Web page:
Considering how delicate the supply chains are right now, it is natural and imperative most of the available domestic supplies are diverted to medical institutions. Our medical frontlines, as risky as their jobs are, should be well-equipped to provide the care needed by the victims of this vicious virus. In line with this, the CDC has issued a statement telling the general public may resort to using cloth masks in the meantime. While this is not the most effective way to prevent the spread of the virus, combining it with face shields and goggles (to prevent the virus from entering your body through your eyes), along with the standing stay-at-home order for some, the CDC hopes to still prevent the spread of the virus while making sure the masks reach those who need it the most.

Is it time to consider KN95?


The KN95 standard has been thrown around lately and with the dwindling supply of N95 masks, we think it’s time for us to consider using this. What is KN95 anyway? Well, the short answer is that according to 3M, who manufactures both types of masks, they’re the same type of masks albeit the N95 is just made following US standards while the KN95 were made based on Chinese standards.

It is important to note that functionality-wise, they both filter the same number of particles, up to 95%, making the KN95 as effective as the N95 for one’s protection against the coronavirus.

The major difference between the two is that part of the manufacturing process for KN95 masks involves a stringent mask fit test. A fit test is where you measure how well a mask fits around your face and how well a mask can filter when it’s on your face. The Chinese standard requires this as part of the manufacturing process of KN95 masks while the N95 masks do not. This doesn’t mean that N95 is any lesser institutions (including hospitals and other allied medical facilities) conduct their tests for N95s, it’s just that the manufacturer is not required to include it in the process of making them.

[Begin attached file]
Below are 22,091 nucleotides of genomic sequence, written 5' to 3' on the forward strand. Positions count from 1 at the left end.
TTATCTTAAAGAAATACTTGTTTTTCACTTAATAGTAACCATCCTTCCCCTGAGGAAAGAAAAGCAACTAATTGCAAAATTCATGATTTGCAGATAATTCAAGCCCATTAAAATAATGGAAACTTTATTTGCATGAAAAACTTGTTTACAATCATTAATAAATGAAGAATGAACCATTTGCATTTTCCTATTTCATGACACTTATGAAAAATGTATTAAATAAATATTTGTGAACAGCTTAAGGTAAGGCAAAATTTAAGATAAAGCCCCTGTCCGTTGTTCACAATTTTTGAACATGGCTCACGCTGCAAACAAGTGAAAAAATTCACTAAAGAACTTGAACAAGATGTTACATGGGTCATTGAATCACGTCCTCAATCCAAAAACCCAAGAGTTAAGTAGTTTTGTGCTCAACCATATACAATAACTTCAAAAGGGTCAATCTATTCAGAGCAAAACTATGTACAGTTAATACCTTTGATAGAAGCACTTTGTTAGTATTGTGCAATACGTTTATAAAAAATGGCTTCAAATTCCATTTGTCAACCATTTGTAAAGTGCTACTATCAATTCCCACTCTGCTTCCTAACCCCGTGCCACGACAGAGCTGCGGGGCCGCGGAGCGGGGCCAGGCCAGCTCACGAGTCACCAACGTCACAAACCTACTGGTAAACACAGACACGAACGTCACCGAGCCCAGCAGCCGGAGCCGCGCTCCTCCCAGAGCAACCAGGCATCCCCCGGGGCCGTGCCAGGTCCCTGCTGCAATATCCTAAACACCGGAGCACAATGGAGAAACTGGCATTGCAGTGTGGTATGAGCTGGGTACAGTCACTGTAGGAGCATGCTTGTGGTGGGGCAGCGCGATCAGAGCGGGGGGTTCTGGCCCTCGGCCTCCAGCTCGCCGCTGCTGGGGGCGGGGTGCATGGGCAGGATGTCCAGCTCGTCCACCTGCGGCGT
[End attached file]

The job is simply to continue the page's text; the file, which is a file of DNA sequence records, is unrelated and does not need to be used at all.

One other minor difference between the two just includes the breathability. The US standard requires N95s to be more breathable to not cause any drop in pressure when someone inhales or exhales. This means that it’s slightly easier to breathe using N95s compared to KN95s, but the difference is often negligible.

Bottom Line

So, where does this leave us? Empirical data shows that KN95s are a viable alternative to N95s and as of this writing, more and more institutions are considering supplementing their mask requirements with KN95s.

Massachusetts General Hospital President Dr. Peter Slavin praised the Chinese-made KN95s in a statement, explaining that the “similar products must meet the high standards of filtration, and they function in the same way.”
The Federal Drug Administration (FDA) and the Centers for Disease Control (CDC) have also both approved the use of KN95 masks in the cases of N95 shortages.

In times where the usual PPEs are a hot commodity, we should learn to be flexible and adaptable to whatever is available around us